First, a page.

Recommender systems are one of the most prominent examples of machine learning

in the wild today. They determine what shows up in your Facebook news feed, in

what order products appear on Amazon, what videos are suggested in your Netflix

queue, as well as countless other examples. But what are recommender systems,

and how do they work? This post is the first in a series exploring some

common techniques for building recommender systems as well as their implementation.

## What is a recommender system?

A recommender system is an information filtering model that ranks or scores items

for users. There are generally two types of ranking methods:

**Content-based filtering**, in which recommended items are based on item-to-item

similarity and the user’s explicit preferences; and**Collaborative filtering**, in which items are recommended to users based on

the preferences of other users with similar transaction histories and

characteristics.

The information used in collaborative filtering can be explicit, where users

provide ratings for each item, or implicit, where user preferences have to be

extracted from user behavior (purchases, views, etc). The most successful

recommender systems use hybrid approaches combining both filtering methods.

## The MovieLens Datasets

To make this discussion more concrete, let’s focus on building recommender

systems using a specific example. GroupLens, a research group at the University

of Minnesota, has generously made available the MovieLens dataset.

This dataset consists of approximately 20 million user ratings applied to

27,000 movies by 138,000 users. In addition, the movies include genre and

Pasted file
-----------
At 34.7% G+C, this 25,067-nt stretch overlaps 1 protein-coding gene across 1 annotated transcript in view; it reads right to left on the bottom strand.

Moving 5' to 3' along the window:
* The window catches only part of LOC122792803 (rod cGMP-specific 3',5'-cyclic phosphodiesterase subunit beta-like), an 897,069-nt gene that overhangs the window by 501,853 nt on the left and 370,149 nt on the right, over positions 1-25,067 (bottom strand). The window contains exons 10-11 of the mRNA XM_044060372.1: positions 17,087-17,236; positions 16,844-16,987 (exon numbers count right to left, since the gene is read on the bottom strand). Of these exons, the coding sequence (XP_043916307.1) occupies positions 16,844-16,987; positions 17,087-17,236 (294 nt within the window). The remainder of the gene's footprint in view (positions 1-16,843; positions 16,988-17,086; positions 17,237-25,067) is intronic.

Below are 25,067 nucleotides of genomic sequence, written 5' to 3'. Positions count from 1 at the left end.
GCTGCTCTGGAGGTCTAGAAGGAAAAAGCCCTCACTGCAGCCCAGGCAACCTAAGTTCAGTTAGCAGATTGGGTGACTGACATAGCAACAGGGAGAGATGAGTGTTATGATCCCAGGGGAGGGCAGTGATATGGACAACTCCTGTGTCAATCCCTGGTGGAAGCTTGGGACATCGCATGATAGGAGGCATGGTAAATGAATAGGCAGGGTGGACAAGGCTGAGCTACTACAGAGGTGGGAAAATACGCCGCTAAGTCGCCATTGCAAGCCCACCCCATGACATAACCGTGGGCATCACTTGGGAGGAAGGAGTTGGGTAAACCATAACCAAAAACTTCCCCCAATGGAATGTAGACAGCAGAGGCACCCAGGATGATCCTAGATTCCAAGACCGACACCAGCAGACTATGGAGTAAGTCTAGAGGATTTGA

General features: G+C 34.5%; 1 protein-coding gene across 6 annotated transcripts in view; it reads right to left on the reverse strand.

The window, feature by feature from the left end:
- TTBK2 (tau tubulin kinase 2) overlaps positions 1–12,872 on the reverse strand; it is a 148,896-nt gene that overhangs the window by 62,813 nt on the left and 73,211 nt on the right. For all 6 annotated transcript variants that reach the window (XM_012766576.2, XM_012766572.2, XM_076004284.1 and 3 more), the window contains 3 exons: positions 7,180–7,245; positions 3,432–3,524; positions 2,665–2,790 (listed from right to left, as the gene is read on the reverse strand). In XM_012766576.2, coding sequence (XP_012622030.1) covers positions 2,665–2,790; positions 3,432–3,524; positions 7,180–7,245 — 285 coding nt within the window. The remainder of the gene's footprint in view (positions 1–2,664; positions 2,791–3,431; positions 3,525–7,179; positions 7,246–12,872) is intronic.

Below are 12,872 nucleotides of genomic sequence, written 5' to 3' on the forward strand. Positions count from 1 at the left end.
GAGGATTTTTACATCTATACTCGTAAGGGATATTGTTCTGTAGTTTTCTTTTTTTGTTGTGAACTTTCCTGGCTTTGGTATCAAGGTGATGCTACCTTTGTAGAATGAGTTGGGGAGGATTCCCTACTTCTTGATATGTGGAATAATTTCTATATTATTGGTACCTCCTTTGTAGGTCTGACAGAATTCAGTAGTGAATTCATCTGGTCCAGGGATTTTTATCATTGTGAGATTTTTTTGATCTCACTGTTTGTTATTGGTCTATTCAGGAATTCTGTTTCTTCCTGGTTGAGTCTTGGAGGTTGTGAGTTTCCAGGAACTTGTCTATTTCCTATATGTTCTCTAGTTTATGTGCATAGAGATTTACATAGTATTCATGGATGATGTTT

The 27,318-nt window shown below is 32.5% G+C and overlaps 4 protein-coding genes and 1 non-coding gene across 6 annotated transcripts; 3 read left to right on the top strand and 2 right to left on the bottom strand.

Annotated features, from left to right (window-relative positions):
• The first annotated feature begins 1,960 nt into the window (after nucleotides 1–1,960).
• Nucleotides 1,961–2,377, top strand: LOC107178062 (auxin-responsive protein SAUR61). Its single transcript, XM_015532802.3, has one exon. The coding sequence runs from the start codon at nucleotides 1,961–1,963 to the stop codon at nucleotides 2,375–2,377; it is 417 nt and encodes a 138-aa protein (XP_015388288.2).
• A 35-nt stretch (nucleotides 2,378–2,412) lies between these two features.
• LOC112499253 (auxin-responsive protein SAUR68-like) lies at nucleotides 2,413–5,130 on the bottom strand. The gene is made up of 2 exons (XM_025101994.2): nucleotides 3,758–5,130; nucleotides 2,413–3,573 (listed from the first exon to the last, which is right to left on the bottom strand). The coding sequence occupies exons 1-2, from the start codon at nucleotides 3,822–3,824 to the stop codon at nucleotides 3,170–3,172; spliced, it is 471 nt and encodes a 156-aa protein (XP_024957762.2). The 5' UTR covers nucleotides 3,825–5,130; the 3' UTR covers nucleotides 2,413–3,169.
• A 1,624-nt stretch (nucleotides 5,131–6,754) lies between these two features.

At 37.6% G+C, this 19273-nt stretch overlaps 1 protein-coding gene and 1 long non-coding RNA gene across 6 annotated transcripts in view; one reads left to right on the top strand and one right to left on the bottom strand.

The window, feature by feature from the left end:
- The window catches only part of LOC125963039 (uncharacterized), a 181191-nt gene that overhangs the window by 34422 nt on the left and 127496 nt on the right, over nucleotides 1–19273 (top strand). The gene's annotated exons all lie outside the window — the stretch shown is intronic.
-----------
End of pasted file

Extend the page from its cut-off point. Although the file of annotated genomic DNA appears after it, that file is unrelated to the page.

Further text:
date information. We’ll use this dataset to build our model.

## Simple Content-based Filtering

Let’s build a simple recommender system that uses content-based filtering (i.e.

item similarity) to recommend movies for us to watch. First, load in the movie

dataset from MovieLens and multihot-encode the genre fields:

```
import pandas as pd
import numpy as np
movies = pd.read_csv("movies.csv")
# dummy encode the genre
movies = movies.join(movies.genres.str.get_dummies("|"))
```

The `genres`

feature consists of one or more pipe (“|”) separated genres. The

last line above adds a column for each possible genre and puts a 1 in that entry

if the genre tag is present, or a 0 otherwise.

Let’s generate some recommendations based on item similarity using these tags.

A very common similarity measure for categorical data (such as tags) is *cosine
similarity*. For any two items $i$ and $j$, the cosine similarity of $i$ and $j$

is simply the cosine of the angle between $i$ and $j$ where $i$ and $j$ are

interpreted as vectors in feature space. Recall that the cosine is obtained from

the inner product of these vectors:

$$

cos theta = frac{i cdot j}{||i|| ||j||}

$$

As a concrete example, consider the films $i := $ Toy Story (genre tags “Adventure”,

“Animation”, “Children”, “Comedy”, and “Fantasy”) and $j := $ Jumanji (genre tags

“Adventure”, “Children”, and “Fantasy”). The dot product $i cdot j$ is 3 (the

two films have three tags in common). $||i|| = sqrt{5}$ and $||j|| = sqrt{3}$,

so the cosine similarity between these two films is

$$

cos theta = frac{3}{sqrt{15}} approx 0.775

$$

We can compute the cosine similarity for all of the items in our dataset:

```
from sklearn.metrics.pairwise import cosine_similarity
# compute the cosine similarity
cos_sim = cosine_similarity(movies.iloc[:,3:])
```

The very first film in the dataset is Toy Story. Let’s find out what the similar

films to Toy Story are:

```
# Let's get the top 5 most similar films:
toystory_top5 = np.argsort(sim[0])[-5:][::-1]
# array([ 0, 8219, 3568, 9430, 3000, 2809, 2355, 6194, 8927, 6948, 7760,
# 1706, 6486, 6260, 5490])
movies.iloc[toystory_top5]
```

MovieID | Genres |
---|---|

Toy Story (1995) | Adventure,Animation,Children,Comedy,Fantasy |

Turbo (2013) | Adventure,Animation,Children,Comedy,Fantasy |

Monsters, Inc. (2001) | Adventure,Animation,Children,Comedy,Fantasy |

Moana (2016) | Adventure,Animation,Children,Comedy,Fantasy |

Emperor’s New Groove, The (2000) | Adventure,Animation,Children,Comedy,Fantasy |

The first five films all have exactly the same genre tags as Toy Story, and

hence a cosine similarity of 1. In fact, for the sample data used here, there

are thirteen films with similarity 1; the most similar film without identical